The ‘Foreign Lens’ is a column meant to represent international films and directors with distinct voices, showcasing their part of the world.
When I think of April, I think of Spring. When I think of Spring, I think of springing into action to do things that I’ve held off on completing. One of those items is talking about one of my favorite martial arts movies. There are so many to choose from. However, there is one film I consistently go back to from Indonesia — The Raid 2. I know what you’re thinking. Why in the world wouldn’t you choose the first film, The Raid: Redemption? It’s much more claustrophobic, easier to explain, and has fewer characters to care about. As informative as it may be to examine that first entry in the series, I wanted to look at its more involved sequel. The Raid 2 continues to tell the story of Rama, played by Iko Uwais. Following the first film’s events, Rama is sent on an undercover mission to protect a mobster and find out information to expose his previous commanding officer Reza’s corrupt dealings with the local Bangun and Japanese Goto crime syndicates.
This is the best martial arts movie of all time because the story is entirely in sync with the choreography of the fights. With each contest, the brutality ramps up, and the undercover job gets more complicated and challenging to navigate. The character I particularly enjoyed is Uco (Arifin Putra), son of the Bangun mob boss. I like him because he has the patience of a 12-year-old. The only way to stay on his good side is to agree with everything he says. While this character is mainly in existence for story purposes, his petulant actions lead to some of the best action scenes in the movie.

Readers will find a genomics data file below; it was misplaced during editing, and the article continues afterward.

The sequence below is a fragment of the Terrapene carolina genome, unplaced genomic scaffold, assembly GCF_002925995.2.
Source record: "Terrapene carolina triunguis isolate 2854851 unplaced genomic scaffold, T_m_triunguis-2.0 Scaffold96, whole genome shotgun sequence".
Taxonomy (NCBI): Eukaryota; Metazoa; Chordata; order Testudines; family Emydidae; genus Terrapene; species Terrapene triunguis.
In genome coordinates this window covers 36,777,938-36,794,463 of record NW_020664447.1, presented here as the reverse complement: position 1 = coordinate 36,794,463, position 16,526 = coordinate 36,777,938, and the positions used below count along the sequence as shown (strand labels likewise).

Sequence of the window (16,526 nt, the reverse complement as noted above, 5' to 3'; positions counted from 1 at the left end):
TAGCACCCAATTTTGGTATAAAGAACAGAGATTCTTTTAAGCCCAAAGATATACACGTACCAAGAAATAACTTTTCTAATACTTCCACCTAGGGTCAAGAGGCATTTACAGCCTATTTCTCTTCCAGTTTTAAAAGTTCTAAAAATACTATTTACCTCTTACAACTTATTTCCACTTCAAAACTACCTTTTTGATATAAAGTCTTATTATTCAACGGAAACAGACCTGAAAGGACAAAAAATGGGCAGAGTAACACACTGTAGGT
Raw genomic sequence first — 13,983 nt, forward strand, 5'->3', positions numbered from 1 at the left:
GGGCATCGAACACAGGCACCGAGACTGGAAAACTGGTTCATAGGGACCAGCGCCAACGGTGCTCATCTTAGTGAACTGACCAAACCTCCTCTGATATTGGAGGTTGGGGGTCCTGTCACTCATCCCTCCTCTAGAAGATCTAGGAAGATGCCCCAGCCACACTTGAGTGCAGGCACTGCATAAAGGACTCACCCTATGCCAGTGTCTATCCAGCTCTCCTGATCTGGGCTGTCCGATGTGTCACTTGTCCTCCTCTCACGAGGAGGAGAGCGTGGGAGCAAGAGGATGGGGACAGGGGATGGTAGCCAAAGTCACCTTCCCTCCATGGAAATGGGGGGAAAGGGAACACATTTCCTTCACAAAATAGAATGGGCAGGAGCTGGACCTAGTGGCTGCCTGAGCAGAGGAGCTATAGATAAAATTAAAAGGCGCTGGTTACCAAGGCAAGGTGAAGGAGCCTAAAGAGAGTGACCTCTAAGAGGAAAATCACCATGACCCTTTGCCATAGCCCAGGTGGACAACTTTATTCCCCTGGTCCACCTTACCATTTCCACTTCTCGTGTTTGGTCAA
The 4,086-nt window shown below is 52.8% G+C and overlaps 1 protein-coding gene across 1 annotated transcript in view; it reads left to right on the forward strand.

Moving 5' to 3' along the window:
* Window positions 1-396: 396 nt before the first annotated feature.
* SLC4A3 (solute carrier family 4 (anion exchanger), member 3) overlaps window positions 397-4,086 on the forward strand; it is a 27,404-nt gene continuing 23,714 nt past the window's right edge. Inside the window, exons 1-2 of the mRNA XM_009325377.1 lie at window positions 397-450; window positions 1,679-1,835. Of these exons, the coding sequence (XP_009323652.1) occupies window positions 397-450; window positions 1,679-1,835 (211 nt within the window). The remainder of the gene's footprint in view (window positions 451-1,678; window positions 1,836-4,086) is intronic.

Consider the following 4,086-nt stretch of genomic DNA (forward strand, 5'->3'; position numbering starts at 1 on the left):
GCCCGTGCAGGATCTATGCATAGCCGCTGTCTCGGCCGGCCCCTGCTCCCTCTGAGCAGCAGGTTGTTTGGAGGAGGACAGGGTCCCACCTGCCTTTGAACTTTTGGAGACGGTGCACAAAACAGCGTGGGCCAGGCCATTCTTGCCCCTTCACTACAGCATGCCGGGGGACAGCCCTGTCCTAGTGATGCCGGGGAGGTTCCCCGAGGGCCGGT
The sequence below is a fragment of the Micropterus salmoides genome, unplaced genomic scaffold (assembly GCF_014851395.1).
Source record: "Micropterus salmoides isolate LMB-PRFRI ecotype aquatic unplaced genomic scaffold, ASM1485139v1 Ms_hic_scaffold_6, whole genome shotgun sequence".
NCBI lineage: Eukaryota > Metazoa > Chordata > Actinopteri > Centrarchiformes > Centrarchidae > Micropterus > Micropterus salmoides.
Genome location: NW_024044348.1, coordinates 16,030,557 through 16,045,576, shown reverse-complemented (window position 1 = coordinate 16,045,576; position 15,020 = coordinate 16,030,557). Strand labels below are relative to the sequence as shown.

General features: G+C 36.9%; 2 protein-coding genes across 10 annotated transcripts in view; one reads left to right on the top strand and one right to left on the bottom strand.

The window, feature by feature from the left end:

The two other biggest highlights are the brother and sister assassin team, Hammer Girl and Baseball Batman. I have to praise director Gareth Evans for writing a character that happened to be blind and fearless. It’s easy to say that I find those two characters most appealing because they have this great synergy. Watching these two hitmen follow through with their assignments is bone-chilling. What makes all these characters so great is knowing how much is at risk for everyone involved. As the investigation gets more intense, your concern for every character rises exponentially.
None of that excellent tension would occur were it not for the work by Evans and the teams of filmmakers he has putting these fights together. He and his crew are masters at the movement of the camera. Such great camera work does not come only from fight scenes but also in the more investigative sections of the movie. Evans also works very hard to give the audience something not often seen in martial arts films: the unbroken take. In addition to his work on the unbroken take that occurs in the movie, Evans knows how to do an epic car chase scene. The Bourne series could learn a thing or two from Gareth Evans’s stunt team.
While this film doesn’t necessarily spotlight Indonesian culture or values, it highlights the unbelievable amount of skill of the performers who dedicate their bodies and minds to martial arts and tell authentic stories within that region regardless of whether crime is involved. This is why The Raid 2 is my favorite martial arts film put to celluloid.